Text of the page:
The most satisfying thing was the things that no one else saw. That you knew it happened and that guy you hit knew it happened, but no one else saw it… it was my block that got him open, and it was my block that that linebacker is gonna remember.

– Cory Schlesinger

I came to Nebraska with my mind mainly focused on football. I had dreams of playing in the NFL and, realistically, it was more about going to a place, a football factory, and maximize what I could do as a player… my heart kind of turned. My focus went away from ‘me, me, me, me and what can this place do for me?’ to more about ‘what can I do to help this team?’ And my focus got turned to, ‘Hey, what can we do to win a national championship?’  So we were more of a team-oriented thing… – Doug Colman

 

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’94 Huskers visit the White House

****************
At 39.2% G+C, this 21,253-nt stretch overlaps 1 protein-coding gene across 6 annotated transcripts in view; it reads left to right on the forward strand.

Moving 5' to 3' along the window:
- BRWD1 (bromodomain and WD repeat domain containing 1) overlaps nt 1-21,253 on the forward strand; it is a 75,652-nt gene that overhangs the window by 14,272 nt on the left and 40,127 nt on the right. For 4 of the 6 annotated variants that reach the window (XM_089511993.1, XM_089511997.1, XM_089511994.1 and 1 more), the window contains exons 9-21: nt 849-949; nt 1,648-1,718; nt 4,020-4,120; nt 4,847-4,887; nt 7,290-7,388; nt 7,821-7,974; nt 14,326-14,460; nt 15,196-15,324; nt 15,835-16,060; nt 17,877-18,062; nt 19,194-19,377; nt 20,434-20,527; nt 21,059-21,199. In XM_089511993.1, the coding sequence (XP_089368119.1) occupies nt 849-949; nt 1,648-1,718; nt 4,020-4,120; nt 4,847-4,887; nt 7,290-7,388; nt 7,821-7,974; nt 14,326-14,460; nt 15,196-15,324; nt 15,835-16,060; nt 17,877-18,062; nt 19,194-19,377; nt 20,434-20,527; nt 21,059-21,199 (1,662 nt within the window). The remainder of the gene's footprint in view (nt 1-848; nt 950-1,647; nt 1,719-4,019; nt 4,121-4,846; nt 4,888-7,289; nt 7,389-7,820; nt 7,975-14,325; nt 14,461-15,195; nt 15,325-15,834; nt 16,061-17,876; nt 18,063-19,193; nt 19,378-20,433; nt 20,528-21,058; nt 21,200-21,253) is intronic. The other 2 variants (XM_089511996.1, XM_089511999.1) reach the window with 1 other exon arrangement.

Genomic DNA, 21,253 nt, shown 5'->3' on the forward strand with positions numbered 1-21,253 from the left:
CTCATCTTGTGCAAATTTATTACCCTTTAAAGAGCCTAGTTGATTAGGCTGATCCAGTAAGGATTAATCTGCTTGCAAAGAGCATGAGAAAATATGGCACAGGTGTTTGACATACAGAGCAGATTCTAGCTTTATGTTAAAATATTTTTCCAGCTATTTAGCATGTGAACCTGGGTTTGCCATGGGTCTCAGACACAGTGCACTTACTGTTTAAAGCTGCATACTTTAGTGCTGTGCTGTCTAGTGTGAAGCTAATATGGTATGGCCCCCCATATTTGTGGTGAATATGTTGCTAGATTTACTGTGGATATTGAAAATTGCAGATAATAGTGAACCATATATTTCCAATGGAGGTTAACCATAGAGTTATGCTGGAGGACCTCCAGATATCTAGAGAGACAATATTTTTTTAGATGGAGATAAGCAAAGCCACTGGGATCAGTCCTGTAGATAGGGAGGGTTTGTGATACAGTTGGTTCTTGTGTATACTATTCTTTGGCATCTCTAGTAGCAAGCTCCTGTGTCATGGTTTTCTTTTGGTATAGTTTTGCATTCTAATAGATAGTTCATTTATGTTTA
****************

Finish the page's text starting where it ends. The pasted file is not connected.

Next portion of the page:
Sometimes it was in dedication to others, for others…

…the whole idea was to ‘play for something greater than yourself.’ That was the idea… his point was that when people play for themselves they get to the point where they’re satisfied and they stop trying anymore, they start regressing. But if there’s something outside of you that you’re playing for, that usually helps to motivate you and drive you to reach your best, reach your potential… that was definitely a point of view I really wanted to develop, because it’s because I’m really a representative of God, or an ambassador for Him, that I’m gonna make sure I do everything I can to glorify him so He looks good. – David Alderman

…it wasn’t about you. You were representing a lot of people when you stepped out there, so all those things played a factor in it… it was really having pride in what you do, to sum it up in a few words, “Just be proud of what you do.” – Eric Stokes

 

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…the thing that Coach McBride taught you from the second you sat in on his first meeting was that you had to play for each other and you had to play for the people around you that you loved: your teammates and your family. – Terry Connealy

That fear, that brotherhood, not letting one another down, that was motivation for sure, too…      – Adam Treu